EACH Sunday the people in this town try to hold a memorial service by the waterfront where three of their neighbors were killed by the Cuban Coast Guard while attempting to flee this island nation a year ago.
But the procession has never made it to the waterfront.
Every time they attempt it, local police stop the group and threaten the priest if they continue their five-block walk to the harbor. Flowers and candles left at the mooring are removed at night.
Cojimar, 10 miles east of Havana, hitherto a sleepy fishing town, is now known throughout Cuba as the site of the island's most serious incident of social unrest.
Last June, police shot and killed three Cubans as they boarded a speedboat. The owner of the escape boat, an American, was seriously wounded. The deadly clash triggered a violent reaction from Cojimar's residents.
Hundreds of them took to the streets, stoned the police, burned a police car, and finally dispersed when special military units arrived and opened fire.
After the incident, police searched the area to remove evidence of the shooting. But bullet holes remain in the water tanks of some homes in the area. And everyone in Cojimar is resentful and angry about what happened a year ago.
``What country would turn its Army against its own people?'' asks Jose Luis Zulueta, a young man who witnessed the confrontation. ``We were told for years we had the best Army in South America, and now we find out they have been trained to shoot at us - Cubans.''
The Cuban armed forces have been issued specific orders to use ``guns, tanks, planes, and whatever has to be used'' to put down antigovernment uprisings, says Capt. Leonides Basulto, a former Cuban MIG-fighter pilot who recently defected to the United States. The incident at Cojimar is the first time that the military has had to execute those orders.
It is conditions in towns such as Cojimar that trigger such uprisings. The people in Cojimar admit that their revolt was both a backlash at the police for the shooting and a manifestation of their frustration with the hard economic times. Most residents are weary of the toil of getting food, the daily blackouts due to lack of fuel, and the long lines to get rationed goods such as soap and toilet paper.
Price hikes announced on May 23 by Cuba's Council of Ministers in the hope of restoring order to the country's chaotic internal finances come as yet another blow to Cubans as they battle daily hardships.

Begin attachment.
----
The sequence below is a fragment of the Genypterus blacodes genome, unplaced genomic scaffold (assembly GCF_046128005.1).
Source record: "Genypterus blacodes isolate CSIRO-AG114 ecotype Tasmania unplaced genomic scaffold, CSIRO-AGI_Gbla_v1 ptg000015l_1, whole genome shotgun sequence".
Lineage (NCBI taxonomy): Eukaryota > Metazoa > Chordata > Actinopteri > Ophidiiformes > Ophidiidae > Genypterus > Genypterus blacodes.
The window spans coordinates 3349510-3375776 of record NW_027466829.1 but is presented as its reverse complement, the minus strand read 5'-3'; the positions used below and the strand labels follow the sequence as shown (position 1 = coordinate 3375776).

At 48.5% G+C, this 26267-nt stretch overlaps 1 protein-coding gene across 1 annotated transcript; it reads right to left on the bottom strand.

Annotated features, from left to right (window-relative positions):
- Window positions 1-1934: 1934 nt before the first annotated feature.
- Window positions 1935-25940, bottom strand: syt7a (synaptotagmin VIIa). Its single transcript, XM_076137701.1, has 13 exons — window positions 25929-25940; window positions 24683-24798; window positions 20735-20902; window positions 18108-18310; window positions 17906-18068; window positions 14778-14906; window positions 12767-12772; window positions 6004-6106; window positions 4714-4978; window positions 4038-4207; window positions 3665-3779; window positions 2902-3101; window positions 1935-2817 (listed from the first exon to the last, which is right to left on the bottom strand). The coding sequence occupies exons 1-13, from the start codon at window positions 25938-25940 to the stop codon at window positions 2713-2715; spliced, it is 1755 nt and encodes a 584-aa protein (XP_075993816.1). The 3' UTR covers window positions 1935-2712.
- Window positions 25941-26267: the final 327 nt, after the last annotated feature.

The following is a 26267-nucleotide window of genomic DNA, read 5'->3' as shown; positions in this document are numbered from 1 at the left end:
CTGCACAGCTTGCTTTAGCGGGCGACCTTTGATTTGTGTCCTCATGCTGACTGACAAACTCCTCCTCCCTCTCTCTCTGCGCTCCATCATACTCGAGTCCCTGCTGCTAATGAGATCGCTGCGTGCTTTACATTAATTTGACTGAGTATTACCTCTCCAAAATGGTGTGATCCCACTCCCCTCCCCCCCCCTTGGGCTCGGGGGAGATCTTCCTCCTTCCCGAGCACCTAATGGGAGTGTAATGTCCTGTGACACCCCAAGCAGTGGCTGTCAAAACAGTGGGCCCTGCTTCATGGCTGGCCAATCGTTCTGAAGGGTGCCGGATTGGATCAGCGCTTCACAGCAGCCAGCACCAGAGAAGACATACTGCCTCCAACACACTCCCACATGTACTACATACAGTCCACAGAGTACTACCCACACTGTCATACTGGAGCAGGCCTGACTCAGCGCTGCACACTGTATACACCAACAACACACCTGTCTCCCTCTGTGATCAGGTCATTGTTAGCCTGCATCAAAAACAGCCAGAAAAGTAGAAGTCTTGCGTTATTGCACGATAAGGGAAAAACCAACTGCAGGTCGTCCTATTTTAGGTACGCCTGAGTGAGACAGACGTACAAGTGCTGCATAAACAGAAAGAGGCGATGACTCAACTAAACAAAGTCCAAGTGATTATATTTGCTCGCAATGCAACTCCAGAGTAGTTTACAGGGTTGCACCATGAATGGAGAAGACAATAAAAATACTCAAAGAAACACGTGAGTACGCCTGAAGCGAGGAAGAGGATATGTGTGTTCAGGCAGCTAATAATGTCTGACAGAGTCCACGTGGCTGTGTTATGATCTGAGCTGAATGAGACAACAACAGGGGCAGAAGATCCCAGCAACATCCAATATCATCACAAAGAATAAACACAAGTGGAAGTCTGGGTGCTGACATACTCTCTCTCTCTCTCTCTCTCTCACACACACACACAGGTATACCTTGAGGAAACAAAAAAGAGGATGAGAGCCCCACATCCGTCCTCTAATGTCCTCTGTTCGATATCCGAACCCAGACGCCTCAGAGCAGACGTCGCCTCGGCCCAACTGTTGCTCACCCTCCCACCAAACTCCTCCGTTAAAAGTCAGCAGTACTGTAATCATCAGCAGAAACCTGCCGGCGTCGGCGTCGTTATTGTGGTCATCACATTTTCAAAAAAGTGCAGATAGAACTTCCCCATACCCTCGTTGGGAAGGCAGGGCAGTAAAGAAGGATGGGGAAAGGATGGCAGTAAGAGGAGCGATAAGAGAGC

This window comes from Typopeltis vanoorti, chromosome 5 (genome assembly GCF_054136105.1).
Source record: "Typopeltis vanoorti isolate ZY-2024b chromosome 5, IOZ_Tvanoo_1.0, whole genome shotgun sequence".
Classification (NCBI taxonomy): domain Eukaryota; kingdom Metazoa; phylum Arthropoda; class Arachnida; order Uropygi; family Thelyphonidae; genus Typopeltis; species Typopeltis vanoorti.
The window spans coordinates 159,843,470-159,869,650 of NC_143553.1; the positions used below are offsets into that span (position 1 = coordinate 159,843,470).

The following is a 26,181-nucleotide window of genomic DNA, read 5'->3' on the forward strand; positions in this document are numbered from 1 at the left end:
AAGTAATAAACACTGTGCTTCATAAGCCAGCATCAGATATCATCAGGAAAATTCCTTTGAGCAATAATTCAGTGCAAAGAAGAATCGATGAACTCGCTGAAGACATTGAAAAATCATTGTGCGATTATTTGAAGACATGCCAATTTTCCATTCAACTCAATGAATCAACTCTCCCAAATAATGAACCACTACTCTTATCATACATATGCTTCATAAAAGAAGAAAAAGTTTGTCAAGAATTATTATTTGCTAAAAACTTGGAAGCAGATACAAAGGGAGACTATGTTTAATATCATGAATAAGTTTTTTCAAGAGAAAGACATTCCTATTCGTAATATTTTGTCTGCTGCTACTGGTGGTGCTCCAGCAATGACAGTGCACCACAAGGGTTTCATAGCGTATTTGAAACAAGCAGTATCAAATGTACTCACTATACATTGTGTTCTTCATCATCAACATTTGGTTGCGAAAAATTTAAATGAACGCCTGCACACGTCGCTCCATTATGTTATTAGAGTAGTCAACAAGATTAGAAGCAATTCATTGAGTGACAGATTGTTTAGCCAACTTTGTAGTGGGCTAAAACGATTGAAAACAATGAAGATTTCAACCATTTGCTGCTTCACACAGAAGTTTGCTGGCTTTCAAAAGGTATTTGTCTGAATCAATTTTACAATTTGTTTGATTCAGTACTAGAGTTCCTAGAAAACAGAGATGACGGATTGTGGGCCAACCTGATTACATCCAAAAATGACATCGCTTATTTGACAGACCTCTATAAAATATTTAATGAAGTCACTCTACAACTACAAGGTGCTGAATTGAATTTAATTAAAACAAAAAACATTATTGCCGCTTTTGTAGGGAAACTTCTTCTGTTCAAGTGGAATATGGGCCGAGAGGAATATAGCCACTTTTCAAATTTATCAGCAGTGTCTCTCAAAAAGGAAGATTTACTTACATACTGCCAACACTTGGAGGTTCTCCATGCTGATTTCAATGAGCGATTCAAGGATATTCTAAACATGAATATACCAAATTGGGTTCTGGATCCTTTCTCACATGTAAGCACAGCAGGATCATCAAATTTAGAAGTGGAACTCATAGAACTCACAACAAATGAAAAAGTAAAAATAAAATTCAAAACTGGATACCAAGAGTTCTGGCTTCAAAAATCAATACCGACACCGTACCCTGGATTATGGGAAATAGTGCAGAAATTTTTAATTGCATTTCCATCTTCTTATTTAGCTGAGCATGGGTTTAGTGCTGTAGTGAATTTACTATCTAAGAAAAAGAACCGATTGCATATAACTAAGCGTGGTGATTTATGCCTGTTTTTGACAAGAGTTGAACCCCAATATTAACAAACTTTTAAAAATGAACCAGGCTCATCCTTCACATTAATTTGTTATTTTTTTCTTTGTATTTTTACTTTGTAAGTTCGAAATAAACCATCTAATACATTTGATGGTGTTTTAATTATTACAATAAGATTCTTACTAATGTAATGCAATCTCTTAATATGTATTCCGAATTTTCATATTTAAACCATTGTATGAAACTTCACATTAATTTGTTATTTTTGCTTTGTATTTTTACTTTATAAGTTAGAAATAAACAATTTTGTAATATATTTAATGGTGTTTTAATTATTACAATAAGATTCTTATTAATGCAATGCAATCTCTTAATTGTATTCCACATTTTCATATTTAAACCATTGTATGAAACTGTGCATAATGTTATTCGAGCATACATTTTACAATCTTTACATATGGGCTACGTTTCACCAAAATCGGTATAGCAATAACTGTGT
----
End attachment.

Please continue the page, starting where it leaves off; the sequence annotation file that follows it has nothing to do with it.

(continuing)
A month after the Cojimar confrontation, small groups of protesters marched down the streets of several neighborhoods in Havana demanding electricity for their homes and more food. The demonstrators immediately clashed with special police forces called Rapid Deployment Brigades. Many of the protesters were arrested, some injured. The Brigades were set up two years ago in every barrio and village to quickly put down such protests.
Despite the police crackdown a year ago, Cojimar has become a major launching point for locals and others from the countryside fleeing the island in rafts and small boats. ``We have no choice but to flee,'' says Rodolfo Arroyo, a young man, who has tried to reach the US twice. ``The first time the currents brought me back to shore. The second time [the authorities] caught me five miles offshore, and I spent five months in jail - one month for every mile.''
A Cuban government official acknowledges that the government is well-aware of the many attempts to escape made every night from Cojimar. ``We know about it, but if we try to stop them, we could have another bloody incident, and that's the last thing we need,'' he says.
Coast Guard officials in Miami say the number of Cubans seeking asylum has reached record numbers since the Mariel boat lift in the early 1980s. So far this year, 2,230 have reached Florida. Unofficial Coast Guard studies indicate that only 2 out of every 5 rafters survives the dangerous journey.
``I may try it again soon,'' Mr. Arroyo says. ``I am young and full of dreams. Why should I stay in a place that kills the dreams of young people? We have no future here. In Cuba there are shortages of everything, but the most serious shortage is the lack of freedom.''
The confrontation with police has emboldened the people of Cojimar to speak more freely and critically against the government. ``Some kids, at night during the blackouts, paint signs that say: `Down with Fidel,' '' Mr. Zulueta says.
But most Cubans are still afraid of a system they describe as more ``repressive'' than ever. ``People will not rise up again because they are afraid. We are all very afraid,'' says the mother of a two-year-old, who asked to remain anonymous. Surrounded by her neighbors while talking, suddenly they all disperse. Minutes later they regroup. ``That man who walked by was an informer,'' she explains. ``If he hears me talking against the government, I will end up in jail.
``I get money from my husband who made it to Miami in a raft a year ago. Otherwise we would be starving,'' she adds. ``I cry when I sit down and reflect on the state of our nation. Such a beautiful country, but such an ugly life.''